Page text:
(ii) Contemporaneous documents, and correspondence, should be included in chronological order;

(iii) Where a contract or similar document is central to the case it may be included in a separate place provided that a page is inserted in the chronological run of documents to indicate:

(A) the place the contract or similar document would have appeared had it appeared chronologically; and

(B) where it may be found instead;

(iv) Documents in manuscript, or not fully legible, should be transcribed; the transcription should be marked and placed adjacent to the document transcribed;

(v) Documents in a foreign language should be translated; the translation should be marked and placed adjacent to the document transcribed; the translation should be agreed, or, if it cannot be agreed, each party’s proposed translation should be included;

(vi) If a document has to be read across rather than down the page, it should be so placed in the bundle as to ensure that the top of the text is nearest the spine or left hand edge of the screen;

(vii) Bundles that are printed in hard copy should (save where there is good reason otherwise) be printed/copied single-sided. No bundle should contain more than 300 (single-sided) pages;

(viii) Bundles should not be overfilled, and should allow sufficient room for later insertions. Subject to this, the size of file used should not be a size that is larger than necessary for the present and anticipated contents;

(ix) Bundles should be paginated, in the bottom right hand corner and in a form that can clearly be distinguished from any existing pagination on the document; the pagination should begin afresh at the beginning of each bundle;

(x) Bundles should be indexed, save that a chronological bundle of contemporaneous documents need not be indexed if an index is unlikely to be useful;

(xi) Bundles should be numbered and (where in hard copy) named on the outside and on the inside front cover, the label to include the short title of the case, and a description of the bundle (including its number, where relevant);

(xii) Dividers or tabs within bundles may assist in the organisation and use of a bundle, but they should not be overused (for example to divide each individual page or piece of correspondence).

4. Documents within bundles should be marked as follows:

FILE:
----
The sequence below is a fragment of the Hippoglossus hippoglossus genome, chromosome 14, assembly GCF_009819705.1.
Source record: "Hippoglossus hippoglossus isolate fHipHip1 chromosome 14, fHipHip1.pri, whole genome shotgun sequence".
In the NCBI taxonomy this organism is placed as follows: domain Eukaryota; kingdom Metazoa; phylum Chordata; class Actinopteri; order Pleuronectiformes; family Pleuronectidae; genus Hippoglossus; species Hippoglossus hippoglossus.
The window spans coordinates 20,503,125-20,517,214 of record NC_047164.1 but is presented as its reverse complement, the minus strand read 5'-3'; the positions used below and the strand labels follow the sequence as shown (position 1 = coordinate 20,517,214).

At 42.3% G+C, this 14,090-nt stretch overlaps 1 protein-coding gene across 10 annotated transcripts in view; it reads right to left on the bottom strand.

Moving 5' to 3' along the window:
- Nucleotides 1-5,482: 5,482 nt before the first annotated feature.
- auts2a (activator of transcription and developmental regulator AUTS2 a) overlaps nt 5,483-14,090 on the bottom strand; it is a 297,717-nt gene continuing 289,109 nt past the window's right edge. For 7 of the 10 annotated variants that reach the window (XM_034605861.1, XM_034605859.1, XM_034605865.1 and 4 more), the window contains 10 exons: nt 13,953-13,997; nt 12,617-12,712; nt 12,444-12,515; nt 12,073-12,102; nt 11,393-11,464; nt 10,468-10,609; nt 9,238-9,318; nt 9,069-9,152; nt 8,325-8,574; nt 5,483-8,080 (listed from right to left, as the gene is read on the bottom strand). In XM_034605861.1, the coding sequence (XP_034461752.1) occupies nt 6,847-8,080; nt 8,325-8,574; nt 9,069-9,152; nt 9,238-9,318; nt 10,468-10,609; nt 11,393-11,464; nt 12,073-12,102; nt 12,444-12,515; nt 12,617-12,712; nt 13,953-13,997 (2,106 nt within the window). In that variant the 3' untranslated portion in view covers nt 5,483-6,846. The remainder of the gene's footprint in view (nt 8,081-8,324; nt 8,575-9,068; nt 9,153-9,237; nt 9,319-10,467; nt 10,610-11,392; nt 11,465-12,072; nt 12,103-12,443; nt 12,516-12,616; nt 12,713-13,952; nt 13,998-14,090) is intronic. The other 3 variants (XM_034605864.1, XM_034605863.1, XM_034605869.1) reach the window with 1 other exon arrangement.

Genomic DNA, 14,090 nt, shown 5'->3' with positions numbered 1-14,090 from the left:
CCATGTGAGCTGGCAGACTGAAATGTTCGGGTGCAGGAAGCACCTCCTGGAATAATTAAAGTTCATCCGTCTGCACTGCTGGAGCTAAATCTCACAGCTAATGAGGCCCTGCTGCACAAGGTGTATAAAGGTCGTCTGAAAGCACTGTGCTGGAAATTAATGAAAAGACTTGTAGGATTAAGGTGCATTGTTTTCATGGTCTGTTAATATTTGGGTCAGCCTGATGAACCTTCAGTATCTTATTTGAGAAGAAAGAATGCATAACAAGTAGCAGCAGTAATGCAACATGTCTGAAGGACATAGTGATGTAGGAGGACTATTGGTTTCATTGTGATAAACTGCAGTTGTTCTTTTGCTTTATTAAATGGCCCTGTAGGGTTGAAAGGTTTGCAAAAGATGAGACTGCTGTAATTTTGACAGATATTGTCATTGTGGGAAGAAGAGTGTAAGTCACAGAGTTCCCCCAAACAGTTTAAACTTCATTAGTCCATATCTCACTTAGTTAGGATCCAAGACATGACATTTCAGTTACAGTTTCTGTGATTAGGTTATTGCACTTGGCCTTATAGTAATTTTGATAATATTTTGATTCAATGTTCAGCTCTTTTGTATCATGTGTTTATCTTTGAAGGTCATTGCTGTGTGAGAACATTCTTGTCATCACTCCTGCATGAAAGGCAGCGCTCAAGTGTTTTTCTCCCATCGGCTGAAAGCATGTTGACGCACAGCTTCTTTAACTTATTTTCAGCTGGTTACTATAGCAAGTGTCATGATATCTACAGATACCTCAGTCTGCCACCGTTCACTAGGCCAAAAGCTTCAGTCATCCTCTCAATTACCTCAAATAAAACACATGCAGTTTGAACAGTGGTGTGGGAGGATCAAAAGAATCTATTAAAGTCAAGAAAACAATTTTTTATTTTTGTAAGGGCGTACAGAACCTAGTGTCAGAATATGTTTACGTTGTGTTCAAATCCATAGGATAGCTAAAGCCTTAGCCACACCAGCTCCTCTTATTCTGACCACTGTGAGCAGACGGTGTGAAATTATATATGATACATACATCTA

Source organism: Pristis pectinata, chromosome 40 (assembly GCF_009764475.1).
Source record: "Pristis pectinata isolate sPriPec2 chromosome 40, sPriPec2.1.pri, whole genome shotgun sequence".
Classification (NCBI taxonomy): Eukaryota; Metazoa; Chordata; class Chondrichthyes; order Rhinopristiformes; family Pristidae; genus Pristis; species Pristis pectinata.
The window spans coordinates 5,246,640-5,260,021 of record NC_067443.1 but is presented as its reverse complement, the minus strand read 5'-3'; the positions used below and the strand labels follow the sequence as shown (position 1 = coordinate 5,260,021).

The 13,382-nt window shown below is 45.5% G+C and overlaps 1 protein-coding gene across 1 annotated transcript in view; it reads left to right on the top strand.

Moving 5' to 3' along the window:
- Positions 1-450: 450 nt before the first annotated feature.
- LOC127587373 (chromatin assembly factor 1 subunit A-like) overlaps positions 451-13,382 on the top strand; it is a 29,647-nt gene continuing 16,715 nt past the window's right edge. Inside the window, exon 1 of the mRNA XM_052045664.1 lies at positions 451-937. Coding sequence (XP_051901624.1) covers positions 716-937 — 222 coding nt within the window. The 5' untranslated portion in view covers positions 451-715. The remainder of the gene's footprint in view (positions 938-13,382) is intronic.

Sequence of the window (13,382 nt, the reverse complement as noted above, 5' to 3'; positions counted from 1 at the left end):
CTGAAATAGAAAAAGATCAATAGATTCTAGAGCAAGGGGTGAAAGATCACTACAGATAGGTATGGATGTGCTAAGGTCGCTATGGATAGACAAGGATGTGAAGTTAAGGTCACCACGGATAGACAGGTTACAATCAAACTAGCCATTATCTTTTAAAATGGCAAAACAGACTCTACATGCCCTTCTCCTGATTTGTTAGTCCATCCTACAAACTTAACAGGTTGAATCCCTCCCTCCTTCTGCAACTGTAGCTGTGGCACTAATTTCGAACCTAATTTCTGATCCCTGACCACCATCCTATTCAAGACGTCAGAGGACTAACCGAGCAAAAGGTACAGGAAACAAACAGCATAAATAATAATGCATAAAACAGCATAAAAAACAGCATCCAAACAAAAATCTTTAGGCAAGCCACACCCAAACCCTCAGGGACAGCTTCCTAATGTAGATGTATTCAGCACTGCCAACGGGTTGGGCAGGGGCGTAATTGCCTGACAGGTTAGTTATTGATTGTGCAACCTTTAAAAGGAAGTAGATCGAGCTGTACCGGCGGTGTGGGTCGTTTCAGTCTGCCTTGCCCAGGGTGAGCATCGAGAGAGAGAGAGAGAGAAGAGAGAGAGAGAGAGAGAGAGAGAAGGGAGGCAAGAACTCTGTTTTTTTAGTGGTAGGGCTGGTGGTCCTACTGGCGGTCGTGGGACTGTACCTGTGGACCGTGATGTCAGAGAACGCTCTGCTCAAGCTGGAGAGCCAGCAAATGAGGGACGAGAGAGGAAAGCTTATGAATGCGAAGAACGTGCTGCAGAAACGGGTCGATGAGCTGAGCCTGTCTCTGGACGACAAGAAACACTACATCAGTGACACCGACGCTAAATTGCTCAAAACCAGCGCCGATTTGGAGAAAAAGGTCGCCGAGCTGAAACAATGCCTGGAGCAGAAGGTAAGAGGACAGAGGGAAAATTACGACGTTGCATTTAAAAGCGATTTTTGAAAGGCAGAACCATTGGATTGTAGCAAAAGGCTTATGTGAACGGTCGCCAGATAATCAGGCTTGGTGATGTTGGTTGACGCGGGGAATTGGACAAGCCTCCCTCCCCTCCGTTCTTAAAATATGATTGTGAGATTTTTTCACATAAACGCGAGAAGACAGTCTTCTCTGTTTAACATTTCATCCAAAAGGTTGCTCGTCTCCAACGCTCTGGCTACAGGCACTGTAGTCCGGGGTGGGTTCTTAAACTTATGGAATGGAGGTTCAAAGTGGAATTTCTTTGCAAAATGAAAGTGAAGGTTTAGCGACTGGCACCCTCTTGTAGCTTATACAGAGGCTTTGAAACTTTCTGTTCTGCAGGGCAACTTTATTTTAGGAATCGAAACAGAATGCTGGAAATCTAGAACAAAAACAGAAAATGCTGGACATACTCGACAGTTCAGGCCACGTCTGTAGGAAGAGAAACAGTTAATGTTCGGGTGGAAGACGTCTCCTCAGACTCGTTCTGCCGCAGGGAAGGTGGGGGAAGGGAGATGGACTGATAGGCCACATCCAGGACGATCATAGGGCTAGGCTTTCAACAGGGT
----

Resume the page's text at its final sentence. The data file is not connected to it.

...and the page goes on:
(i) When copy documents from exhibits have been included in the bundle(s), then unless clearly unnecessary, the copy of the affidavit or witness statement to which the documents were exhibited should be marked in a convenient way (for example in the right hand margin or as a footnote, and in manuscript if need be) to show where the document referred to may be found in the bundle(s).

(ii) Unless clearly unnecessary, where copy documents in a bundle are taken from the disclosure of more than one party the documents should be marked in a convenient way (for example in the top right hand corner or as a footnote, and in manuscript if need be) to show from which party’s disclosure the copy document has been taken;

(iii) Where there is a reference in a statement of case or witness statement to a document which is contained in the trial bundles a note should be made in a convenient way (for example in the margin or as a footnote, and if necessary in manuscript) identifying the place where that document is to be found. Unless otherwise agreed this is the responsibility of the party tendering the statement of case or witness statement.

(iv) Where the method of cross referencing used in (i) or (iii) above involves using electronic copies of statements of case or witness statements and has the effect of altering the format or length of the same as compared to the signed originals to which a statement of truth was applied, then a solicitor responsible for the production of the bundles must sign a short statement to confirm that he/she has checked and is satisfied that the wording of the statements of case or witness statements in the form appearing in the bundles remains unaltered from the wording in the signed originals to which a statement of truth was applied.

5. Large documents, such as plans, should be placed in an easily accessible file.

6. Save for documents in respect of which there has been a timely notice to prove authenticity, all documents in the trial bundle will be admissible in evidence without more. However the fact that documents in the trial bundle are admissible in evidence does not mean that all such documents have been adduced in evidence so as to form part of the evidence in the trial: see J8.5 – 8.7